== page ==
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Nurturing sustainability: How Controlled Environmental Agriculture is combating food insecurity

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Special to the Daily Californian

SEPTEMBER 01, 2023

The growing controlled environmental agriculture (CEA) sector is actively confronting the world’s food insecurities, leading agricultural practices in a socially and environmentally conscious direction.

Currently, an increase in extreme weather events and lack of farmland are exacerbating the challenge of feeding the world’s expanding population. Food deserts are plaguing America’s low-income neighborhoods, leaving many families without nutritious produce. Furthermore, nearly 10% of the world’s population remains hungry.

Fortunately, CEA companies like AeroFarms, CubicFarm Systems and Gotham Greens are overturning agricultural burdens by implementing technology-based solutions to indoor farming.

Often referred to as vertical farming, CEA is synonymous with its wielding of stacked or layered design. While traditional farms have to expand horizontally in search of higher crop yield, CEA allows for maximized production in a limited space.

Pre-existing land use practices employ the overharvesting and overgrazing of land to meet food chain demands. This system has proven to be counter-productive. Hyperfocus on maximum yield leads to soil degradation, and eventually desertification, leaving much-needed fertile land unusable by stripping it of its nutrients. With nearly one-third of global soils already having been degraded, CEA’s effective land-use approach is the key to protecting the currently limited soil quality.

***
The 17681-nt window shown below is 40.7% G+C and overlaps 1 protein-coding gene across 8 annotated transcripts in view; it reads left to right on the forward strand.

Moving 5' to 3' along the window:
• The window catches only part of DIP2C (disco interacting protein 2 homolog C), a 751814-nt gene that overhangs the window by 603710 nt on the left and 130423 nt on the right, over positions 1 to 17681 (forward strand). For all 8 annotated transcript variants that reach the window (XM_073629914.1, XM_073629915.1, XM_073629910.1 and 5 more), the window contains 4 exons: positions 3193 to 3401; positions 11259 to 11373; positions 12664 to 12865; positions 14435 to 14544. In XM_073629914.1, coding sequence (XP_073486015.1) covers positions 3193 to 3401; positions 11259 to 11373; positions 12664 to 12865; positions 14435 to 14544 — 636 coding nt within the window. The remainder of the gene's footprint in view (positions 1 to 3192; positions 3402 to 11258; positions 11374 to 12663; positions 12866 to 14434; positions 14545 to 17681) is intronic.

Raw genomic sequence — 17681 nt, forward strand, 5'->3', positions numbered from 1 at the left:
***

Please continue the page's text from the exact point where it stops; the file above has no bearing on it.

The degradation of soil has shown overarching effects on our food’s nutritional quality. A comparative study reported a decline in various nutrients in crops, including protein, calcium and phosphorus. This minimized nutritional density in produce raises concern, especially as more and more people adopt plant-based diets. 

CEA provides a solution to downward nutritional trends by cultivating fresh and nourishing produce. A study published inScientia Horticulturae, which looked at phytonutrient content yield in plants grown indoors, showed that the quality of produce could be improved to better consumer health.

CEA operations can manipulate temperature, humidity, irrigation and lighting with unique precision to harvest the desired product during any season, allowing for the harvesting of crops at peak freshness. Vertical farming opens possibilities of genetic modifications to amplify crops’ flavor and vitamin levels, but also adapt them to suit various dietary needs.

When harvested with minimal processing and pesticides, crops are circulated locally rather than exported. As global food imports have reached a record high of $2 trillion, there is a push to shop for local produce in order to limit the miles that food has to travel. Thus, CEA farms can adapt to an increasingly globalized consumer pallet by cultivating in-demand produce, all while lowering transportation emissions.